Critic and memoirist Daniel Mendelsohn undertook the Herculean task of translating and annotating all the poems written by the great Modern Greek poet C.P. Cavafy (1863—1933), including his last, unfinished poems, never before published in English. It was a labor of love, and Knopf is publishing the results this month in two volumes.
You mostly write various kinds of nonfiction. How did you come to translate a major poet?
In grad school, after having been to Greece, I decided, “I really should learn their language.” My teacher made people memorize poems; he gave me Cavafy. Then, in the mid-'90s, I had a friend who had a friend who is a photographer who wanted to do an exhibition of photos based on Cavafy, but he didn't like any of the translations. He knew that I was a Cavafy person and asked if I'd do some new translations, so I did maybe 15, 20. It just so happened that my editor at Knopf went to this exhibition and said, “You know, you should do a book.” I said, “Sure,” in this incredibly naïve way, having no clue what was going to shape my life for the next 12 years.
There are many English versions of Cavafy. What were you trying to do differently in yours?
Many people I know kept saying they didn't really get what was supposed to be the big deal about Cavafy based on what was already out there. Every translation has its excellence and its virtues, but I wanted to do two things: the music, because in Greek Cavafy is incredibly musical. And the background. You have to know what he knew to get the poems. You have to be deeply situated in a context. Like all great poets, this guy had a world in his head that was total and complete, and you have to be a citizen of that world in order to see what he's up to. His world is the ancient world, the Byzantine world, where things happened and you have to know what they are.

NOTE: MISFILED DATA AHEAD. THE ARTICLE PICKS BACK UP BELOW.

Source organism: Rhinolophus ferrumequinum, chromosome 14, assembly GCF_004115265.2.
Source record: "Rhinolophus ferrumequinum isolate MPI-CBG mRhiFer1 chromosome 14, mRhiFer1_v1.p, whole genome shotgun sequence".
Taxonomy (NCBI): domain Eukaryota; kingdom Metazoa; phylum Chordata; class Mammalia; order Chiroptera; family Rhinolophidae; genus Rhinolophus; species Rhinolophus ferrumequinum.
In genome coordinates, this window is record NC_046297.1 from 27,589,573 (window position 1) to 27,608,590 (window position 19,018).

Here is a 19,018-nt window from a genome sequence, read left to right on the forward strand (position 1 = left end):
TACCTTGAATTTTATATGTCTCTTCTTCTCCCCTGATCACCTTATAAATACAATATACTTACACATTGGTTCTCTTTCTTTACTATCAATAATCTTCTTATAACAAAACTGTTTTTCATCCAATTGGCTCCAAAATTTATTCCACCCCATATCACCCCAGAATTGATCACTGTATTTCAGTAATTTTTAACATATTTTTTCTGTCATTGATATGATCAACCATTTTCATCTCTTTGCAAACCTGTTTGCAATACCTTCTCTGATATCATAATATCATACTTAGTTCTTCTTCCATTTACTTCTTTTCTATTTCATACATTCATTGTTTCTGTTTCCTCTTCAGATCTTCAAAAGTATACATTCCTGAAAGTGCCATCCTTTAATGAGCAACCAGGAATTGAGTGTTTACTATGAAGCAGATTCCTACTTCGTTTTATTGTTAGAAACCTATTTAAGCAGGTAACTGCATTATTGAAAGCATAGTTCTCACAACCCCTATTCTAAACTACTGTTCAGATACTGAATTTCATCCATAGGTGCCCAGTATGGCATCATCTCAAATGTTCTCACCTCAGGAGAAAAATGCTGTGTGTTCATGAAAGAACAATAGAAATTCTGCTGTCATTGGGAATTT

Would Cavafy find today's world interesting?
It seems like a particularly Cavafian moment. Cavafy was deeply concerned with the meaning of Western culture at times of global rearrangement, as a person who knew that already once in history the “Arab might,” as he calls it in one of his unfinished poems, obliterated Western cities that nobody ever thought would go away. He understood that anyone who says this culture will never go away has a deep political and historical naïveté.